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Peer effects in higher education: A look at heterogeneous impacts


  • Griffith, Amanda L.
  • Rask, Kevin N.


This paper uses data on roommates from two different selective institutions to investigate the effect of peers on first-year performance, with a specific focus on the underlying mechanism. We compare measures of academic ability across student sub-groups by race, income, and gender, and across institutions. Male, minority, and aided students are affected most strongly by their peers. The size and presence of peer effects are dependent on the ability measure used as well as the setting. Standardized estimates suggest ability measured by high school grades have roughly twice the effect of ability measured by SATs. We also test the use of a standardized measure of first-year performance and find more consistent evidence of peer effects across both schools. Our results provide an explanation for the mixed findings in the literature and suggest that the driving force behind peer effects lies in the transfer of general academic know-how rather than in the teaching of specific knowledge or social proximity.

Suggested Citation

  • Griffith, Amanda L. & Rask, Kevin N., 2014. "Peer effects in higher education: A look at heterogeneous impacts," Economics of Education Review, Elsevier, vol. 39(C), pages 65-77.
  • Handle: RePEc:eee:ecoedu:v:39:y:2014:i:c:p:65-77 DOI: 10.1016/j.econedurev.2014.01.003

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    References listed on IDEAS

    1. David J. Zimmerman, 2003. "Peer Effects in Academic Outcomes: Evidence from a Natural Experiment," The Review of Economics and Statistics, MIT Press, vol. 85(1), pages 9-23, February.
    2. Oriana Bandiera & Iwan Barankay & Imran Rasul, 2005. "Social Preferences and the Response to Incentives: Evidence from Personnel Data," The Quarterly Journal of Economics, Oxford University Press, vol. 120(3), pages 917-962.
    3. Alexandre Mas & Enrico Moretti, 2009. "Peers at Work," American Economic Review, American Economic Association, vol. 99(1), pages 112-145, March.
    4. Charles F. Manski, 1993. "Identification of Endogenous Social Effects: The Reflection Problem," Review of Economic Studies, Oxford University Press, vol. 60(3), pages 531-542.
    5. Jonathan Guryan & Kory Kroft & Matthew J. Notowidigdo, 2009. "Peer Effects in the Workplace: Evidence from Random Groupings in Professional Golf Tournaments," American Economic Journal: Applied Economics, American Economic Association, vol. 1(4), pages 34-68, October.
    6. Scott E. Carrell & Richard L. Fullerton & James E. West, 2009. "Does Your Cohort Matter? Measuring Peer Effects in College Achievement," Journal of Labor Economics, University of Chicago Press, vol. 27(3), pages 439-464, July.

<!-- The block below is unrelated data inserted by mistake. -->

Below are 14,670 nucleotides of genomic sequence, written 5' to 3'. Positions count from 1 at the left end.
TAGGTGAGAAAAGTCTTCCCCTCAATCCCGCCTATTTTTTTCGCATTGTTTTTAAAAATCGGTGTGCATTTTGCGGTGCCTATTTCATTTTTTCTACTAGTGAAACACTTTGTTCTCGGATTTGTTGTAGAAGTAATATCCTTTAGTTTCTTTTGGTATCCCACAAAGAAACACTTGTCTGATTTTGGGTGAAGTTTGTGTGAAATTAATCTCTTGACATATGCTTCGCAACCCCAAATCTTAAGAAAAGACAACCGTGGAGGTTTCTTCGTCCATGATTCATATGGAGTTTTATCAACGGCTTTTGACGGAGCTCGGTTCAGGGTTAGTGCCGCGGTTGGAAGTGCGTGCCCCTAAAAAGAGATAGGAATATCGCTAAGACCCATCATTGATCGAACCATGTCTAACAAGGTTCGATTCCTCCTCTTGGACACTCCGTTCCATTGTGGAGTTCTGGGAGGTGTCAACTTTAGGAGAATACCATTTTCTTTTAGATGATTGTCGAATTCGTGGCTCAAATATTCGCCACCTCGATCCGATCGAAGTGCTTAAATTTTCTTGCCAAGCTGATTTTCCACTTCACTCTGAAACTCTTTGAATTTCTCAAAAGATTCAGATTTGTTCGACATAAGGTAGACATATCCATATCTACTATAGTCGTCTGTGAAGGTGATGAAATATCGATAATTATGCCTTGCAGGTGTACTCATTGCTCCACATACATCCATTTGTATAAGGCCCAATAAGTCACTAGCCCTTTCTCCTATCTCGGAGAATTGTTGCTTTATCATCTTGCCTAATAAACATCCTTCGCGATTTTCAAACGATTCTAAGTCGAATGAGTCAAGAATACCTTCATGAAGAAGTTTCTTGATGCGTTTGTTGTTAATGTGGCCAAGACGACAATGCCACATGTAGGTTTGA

7. Bruce Sacerdote, 2001. "Peer Effects with Random Assignment: Results for Dartmouth Roommates," The Quarterly Journal of Economics, Oxford University Press, vol. 116(2), pages 681-704.
    8. Caroline Hoxby, 2000. "Peer Effects in the Classroom: Learning from Gender and Race Variation," NBER Working Papers 7867, National Bureau of Economic Research, Inc.
    9. Stinebrickner, Ralph & Stinebrickner, Todd R., 2006. "What can be learned about peer effects using college roommates? Evidence from new survey data and students from disadvantaged backgrounds," Journal of Public Economics, Elsevier, vol. 90(8-9), pages 1435-1454, September.
    10. George R. Goethals, 2001. "Peer effects, gender and intellectual performance among students at a highly selective college: a social comparison of abilities analysis," Williams Project on the Economics of Higher Education DP-61, Department of Economics, Williams College.
    11. Foster, Gigi, 2006. "It's not your peers, and it's not your friends: Some progress toward understanding the educational peer effect mechanism," Journal of Public Economics, Elsevier, vol. 90(8-9), pages 1455-1475, September.
    12. Christopher Jepsen & Steven Rivkin, 2009. "Class Size Reduction and Student Achievement: The Potential Tradeoff between Teacher Quality and Class Size," Journal of Human Resources, University of Wisconsin Press, vol. 44(1).
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    Cited by:

    1. Hill, Andrew J., 2017. "The positive influence of female college students on their male peers," Labour Economics, Elsevier, vol. 44(C), pages 151-160.
    2. Oleg Poldin & Diliara Valeeva & Maria Yudkevich, 2016. "Which Peers Matter: How Social Ties Affect Peer-group Effects," Research in Higher Education, Springer;Association for Institutional Research, vol. 57(4), pages 448-468, June.
    3. Patacchini, Eleonora & Rainone, Edoardo & Zenou, Yves, 2017. "Heterogeneous peer effects in education," Journal of Economic Behavior & Organization, Elsevier, vol. 134(C), pages 190-227.
    4. Oleg V. Poldin & Tania P. Simoes & Marcelo Knobel & Maria M. Yudkevich, 2015. "Estimation of Peer Effects with Predicted Social Ties: Evidence from Two Universities in Brazil and Russia," HSE Working papers WP BRP 30/EDU/2015, National Research University Higher School of Economics.
    5. Ekaterina V. Krekhovets & Liudmila A. Leonova, 2016. "Social Ties of University Students: Evidence from a Longitudinal Survey in Russia," HSE Working papers WP BRP 33/EDU/2016, National Research University Higher School of Economics.
    6. repec:hig:wpaper:33edu2015 is not listed on IDEAS

    More about this item


    Peer effects; Analysis of education;

    JEL classification:

    • I21 - Health, Education, and Welfare - - Education - - - Analysis of Education


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